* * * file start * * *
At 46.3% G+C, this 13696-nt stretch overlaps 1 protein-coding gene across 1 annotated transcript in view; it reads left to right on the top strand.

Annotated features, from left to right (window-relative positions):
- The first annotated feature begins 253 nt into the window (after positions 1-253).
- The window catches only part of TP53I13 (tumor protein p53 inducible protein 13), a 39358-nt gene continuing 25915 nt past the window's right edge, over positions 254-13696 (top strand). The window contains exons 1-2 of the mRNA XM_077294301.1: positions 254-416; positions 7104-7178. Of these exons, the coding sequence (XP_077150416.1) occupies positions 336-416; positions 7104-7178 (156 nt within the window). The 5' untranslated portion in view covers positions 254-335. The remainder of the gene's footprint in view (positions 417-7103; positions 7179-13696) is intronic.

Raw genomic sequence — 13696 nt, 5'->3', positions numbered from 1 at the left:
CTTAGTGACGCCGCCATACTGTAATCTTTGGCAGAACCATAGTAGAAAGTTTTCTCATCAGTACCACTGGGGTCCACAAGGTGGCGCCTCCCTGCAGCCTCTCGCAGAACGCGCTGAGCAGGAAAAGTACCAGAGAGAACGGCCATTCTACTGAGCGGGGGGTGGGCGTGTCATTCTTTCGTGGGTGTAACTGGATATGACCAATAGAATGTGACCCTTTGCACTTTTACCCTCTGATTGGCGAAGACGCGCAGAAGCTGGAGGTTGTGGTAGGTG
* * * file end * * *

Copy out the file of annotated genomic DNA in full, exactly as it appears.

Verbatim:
At 46.3% G+C, this 13696-nt stretch overlaps 1 protein-coding gene across 1 annotated transcript in view; it reads left to right on the top strand.

Annotated features, from left to right (window-relative positions):
- The first annotated feature begins 253 nt into the window (after positions 1-253).
- The window catches only part of TP53I13 (tumor protein p53 inducible protein 13), a 39358-nt gene continuing 25915 nt past the window's right edge, over positions 254-13696 (top strand). The window contains exons 1-2 of the mRNA XM_077294301.1: positions 254-416; positions 7104-7178. Of these exons, the coding sequence (XP_077150416.1) occupies positions 336-416; positions 7104-7178 (156 nt within the window). The 5' untranslated portion in view covers positions 254-335. The remainder of the gene's footprint in view (positions 417-7103; positions 7179-13696) is intronic.

Raw genomic sequence — 13696 nt, 5'->3', positions numbered from 1 at the left:
CTTAGTGACGCCGCCATACTGTAATCTTTGGCAGAACCATAGTAGAAAGTTTTCTCATCAGTACCACTGGGGTCCACAAGGTGGCGCCTCCCTGCAGCCTCTCGCAGAACGCGCTGAGCAGGAAAAGTACCAGAGAGAACGGCCATTCTACTGAGCGGGGGGTGGGCGTGTCATTCTTTCGTGGGTGTAACTGGATATGACCAATAGAATGTGACCCTTTGCACTTTTACCCTCTGATTGGCGAAGACGCGCAGAAGCTGGAGGTTGTGGTAGGTG